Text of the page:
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View Sample Pages : New Braunfels Herald Zeitung, June 13, 1985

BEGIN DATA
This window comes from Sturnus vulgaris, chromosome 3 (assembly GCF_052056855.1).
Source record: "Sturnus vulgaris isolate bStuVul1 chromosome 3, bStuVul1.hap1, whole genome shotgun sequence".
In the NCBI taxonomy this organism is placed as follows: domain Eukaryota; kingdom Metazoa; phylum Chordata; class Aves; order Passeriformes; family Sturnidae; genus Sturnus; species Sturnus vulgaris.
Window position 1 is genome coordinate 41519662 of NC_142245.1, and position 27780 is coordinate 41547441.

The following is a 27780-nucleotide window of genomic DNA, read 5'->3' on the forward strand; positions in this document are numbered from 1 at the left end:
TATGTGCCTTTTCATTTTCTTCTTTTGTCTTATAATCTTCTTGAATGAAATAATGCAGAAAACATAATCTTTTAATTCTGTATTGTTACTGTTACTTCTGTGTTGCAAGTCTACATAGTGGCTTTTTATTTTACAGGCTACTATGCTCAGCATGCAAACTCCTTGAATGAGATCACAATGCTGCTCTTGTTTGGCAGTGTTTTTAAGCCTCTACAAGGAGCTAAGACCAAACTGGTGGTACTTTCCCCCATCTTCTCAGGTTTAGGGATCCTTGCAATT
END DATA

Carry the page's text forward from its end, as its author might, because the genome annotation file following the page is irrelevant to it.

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New Braunfels Herald Zeitung (Newspaper) - June 13, 1985, New Braunfels, Texas Grand Jury Panel returns 18 indictments Wednesday By DEBBIE DeLOACH Staff writer A Canyon I,ake contractor accused of lien law violations was among 18 individuals indicted by a Comal County Grand Jury Wednesday. The release of the contractor’s name was pending his arrest this morning. The indictment against him stated he intended to defraud more than $250 in trust funds from a Mexican-American couple under a mechanic’s lien contract for the construction of their home in June 1984. Three San Antonians were indicted for theft over $750 but less than $20,000, in connection with video recorder equipment stolen from Curtis Mathes on April 4. They were Mary Ester Delton of 609 N. Chupaderes, Edward Diaz Moreno of 5202 Warcloud, and Santiago V. Delton of 5843 Annalissa. The indictment against Moreno was enhanced by a prior conviction in Bexar County for unauthorized use of a motor vehicle on Dec. 12, 1983, while the one against Santiago Delton was enhanced by a forgery conviction in Bexar County on May 17,1976. Forgery by passing indictments were returned against Walter E. Parrish Jr., of Route 6, Box 695, No. 17, New Braunfels, and Carl David Stobbs of 420 River Bend Drive-David Salazar Aleman of 633 S. Academy was indicted for burglary of a habitation, while Raul Rangel Garcia of 1208 Brooklyn No. 8, San Antonio, was indicted on two counts of burglary of a habitation. Federico (Fred) Garcia of 565 N. Market No. D was indicted for injury See GRAND JURY, Page 16 Clay pit search unsuccessful By DANA OVERSTREET Staff writer Guadalupe County officials’ attempts to find a woman’s body in a McQueeney clay pit ended unsuccessfully Wednesday night, but the sheriff there said the search for Kathleen Ranft is not over. “That part of the investigation has been completed,” Harborth said. “But the case is not going to be closed.” Harborth said his office will continue to follow leads and officials also will keep an eye on the pits, especially after rains. Ranft, 29, has been missing since April 5, and Guadalupe County Sheriff Melvin Harborth called in a Dallas County psychic to help locate the body. The psychic identified the clay pit at Acme Brick Co. as the spot to search for Ranft. He said he believed she had been hit over the head and strangled the night she disappeared. Her car was discovered at a nightclub on Texas 467 south of Seguin, Harborth said, by her estranged husband. He works at Acme Brick Co. About 20 reserve deputies used picks and shovels to dig in part of the pit Monday before the backhoe and front-end loader were brought in that afternoon. The pit, once mined for brick materials, now contains waste material from the manufacture of brick. The area is about IOO feet wide, with walls reaching about 75 feet high, Harborth said he had thought about washing the sides of the pit with water today because the slopes of the pit were too high for the backhoe. “I had considered that if we didn’t accomplish what we set out to do,” the sheriff said, explaining that the higher slopes were beyond the search area recommended by the psychic. See SEARCH, Page 16 Inside Water Watch New Braunfels    Thursday Herald-Zeituno New Braunfels. Texas    Vol.    94    —No. 116 June 13, 1985 25 Cents 16 Pages texas Baseball Astros 3, Padres 2 Angels 3, Rangers 2 Reagan wins Nicaragua aid vote WASHINGTON (AP) - President Reagan is praising House approval of $27 million in nun-lethal aid to Nicaraguan rebels as a vote to help “safeguard our own national interests.” But some Democrats claim it is a step toward war. In a dramatic turnaround, the House approved the Contra aid Wednesday and refused to extend a ban on use of U.S. funds to support military actions against the leftist Sandinista government. Calling the House action “historic” and a demonstration of “great intelligence,” Reagan said “a clear bipartisan majority has shown that our nation stands with those who are determined to pursue a political solution and seek a democratic outcome of the crisis in Nicaragua.” “Both houses and both sides of the aisle have now demonstrated American resolve to safeguard our own national interests and to advance the rights of the people of Central America,” the president said. While House Republicans said the action actually improves chances for peace talks, one Democratic leader described it as “tantamount to a declaration of war’’ against Nicaragua. Reagan pulled off the victory by holding all but a few Republicans and winning over many conservative and Southern Democrats. The House approved the Republican plan for $27 million in food, medicine, clothing, transportation and other “humanitarian aid” on a 248-184 vote. The House action followed last week’s Senate approval of *36 million in non-lethal aid to the Contra rebels, but the two versions are attached to different bills and will require additional votes before the funds can be sent. House Republican leader Robert Michel of Illinois said the turnaround on the House rejection of a $14 million aid plan in April began when Nicaraguan President Daniel Ortega flew to Moscow seeking economic help after that vote. “The phrase, fly now, pay later,’ has taken on a deeper, richer meaning for President Daniel Ortega,” Michel said. See REAGAN, Page 16Down with the old Renovation work on the Utilities Annex Building had Steve Dise of Bartlett Cocke Construction Company busy taking down the old outside canopy this morning. Construction on the Utilities' corner of Main Plaza, which will include a two story lark HERALD ZEHJNG expansion between the Main Building and the Annex, should be completed sometime in late 1985 Double jeopardy Americans' plane hijacked twice by terrorists in two days I .ARN AC A, Cyprus (AP) — An American father and son trying to leave Beirut were twice snared in a bizarre eye-for-an-eye hijack episode that ended when a suspected Palestinian hijacker surrendered in Cyprus. I^ndrey Slade, 53, assistant president of the American University of Beirut, and his son, William, were on board a Jordanian airlines plane that was hijacked Tuesday in Beirut, and a.Middle East Airlines jet that was commandeered Wednesday as it neared Cyprus. They were attempting to leave Beirut for the graduation of Slade’s older son, lawrence, Jr., from Georgia Tech on Sunday. William Slade, 18, told The Associated Press in a telephone interview from his hotel room in larnaca, Cyprus, after the second hijacking ended: “We are fine ... It wasn’t bad, but it isn t something we want to talk about.” Asked where he and his father planned to travel next, he laughed and said:    “You mean fly somewhere? I’m not sure yet.” But they departed Cyprus this morning on a British Airways flight to london. “Please God, let it be true,” was the only reaction from Slade’s 82-year-old mother, Gladys, in Wayland, Mass., when news reports said her son and grandson had been freed after the second hijacking. In Anunan, Jordan, authorities took the suspected Palestinian hijacker of the Middle East Airlines jet into custody toda>. That hijacking apparently was in retaliation for the Tuesday hijacking of a Jordanian jet by Shiite Moslems in Beirut, which ended Wednesday when the Shiites destroyed the plane w Uh three explosions, No one w as hurt in either incident. The Shiites, who had demanded expulsion of Palestinian guerrillas from Beirut, got away. Eight Jordanian security men were at one time thought to be on the Jordanian plane when it was blown up in Beirut, but the hijackers freed them unharmed. “Each of them was Uke a full army, carrying a machine gun .. . plus two revolvers, plus hand grenades, plus dynamite, plus plastic explosives,” Cif Sultan, a Sw ede w ho was the pilot of the Jordanian plane, told reporters in Amman “They were equipped for a war, all of them.” “Tile passengers were bf course very nervous and scared at first,” Sultan said. “But they calmed down and I must say they behaved ver\. very well.” Temperatures should reach the the upper-tKb and drop to the upper-60s overnight Wednesday’s high was 85 and this morning s low was 69. CANYON LAKE 5 CLASSIFIED 12 15 COMICS 11 CROSSWORD 16 DEAR ABBY 9 DEATHS 16 HOROSCOPE 2 kaleidoscope 9 OPINIONS 4 SCRAPBOOK 10 SPORTS 6.7 STOCKS 2 WEATHER    2 Comal PivtM    246    doyyr    16 Canyon tnfioyy    449    <Ooy»ri    I ? Canyon Dam Outflow    542 -Same EdAafds Aquifer    624    57 up    OI Canyon La**>e.e    909    46    idow' 02 mwsn sea    Release    rates    a atturn ■ „o by the fort Aor!* hydros department o* me Army Corps of trig meet Today s Weather A 30 percent chance for rain today will dec rease to a 20 percent chance tonight. Easterly winds will remain at about IO mph. Moving along NBISD construction projects making progress after rains Bv ULLIAN THOMAS Staff writer The construction schedule on New Braunfels ISD’s building projects has speeded up over the past two weeks, Lonnie Curtis, assistant superintendent of finance, said today. “Particularly at the middle school we have seen some rapid progress,” Curtis said. “At tile rate it’s going now, if they can sustain it, they will be able to pick up some of the lost time. The Huddle school project ta fine arts building) ought to be ready soon after the beginning of school.” All of the projects were financed by a $8 85 million bond issue voters approved in May 1983, The new elementary, the New- Braunfels High School cafetorium and the New Braunfels Middle School fine arts addition, together making up phase 2 of the project, was bid b> I JUN DECO at $4 96 million. The recent rains only put them out a day or two, Jack Sullivan, con struction superintendent for LAN-DECO, said At the new elementary site on County Line Road, workers are pouring the concrete floor. That work will continue through the end of next week, if the weather penults Once the floor is in, then the steel structure of the building will be next, the LANDECO spokesman said Origmally the finishing date on the elementary had been projected for the beginning of the next school year, but now the estimate is between Thanksgiving and Christmas. * We have been moving real good,” Sullivan said “At the middle school, we are putting up the stud walls and preparing for the roof.” At the high school, where a cafetorium is being added on, work is just beginning. “We are roughing in the plumbing and drilling for the concrete piers,” Sullivan said, explaining that this tiad to be done before the foundation is finished. DERYLCLARK HERALO ZEITUNG Construction at New Braunfels Middle School ;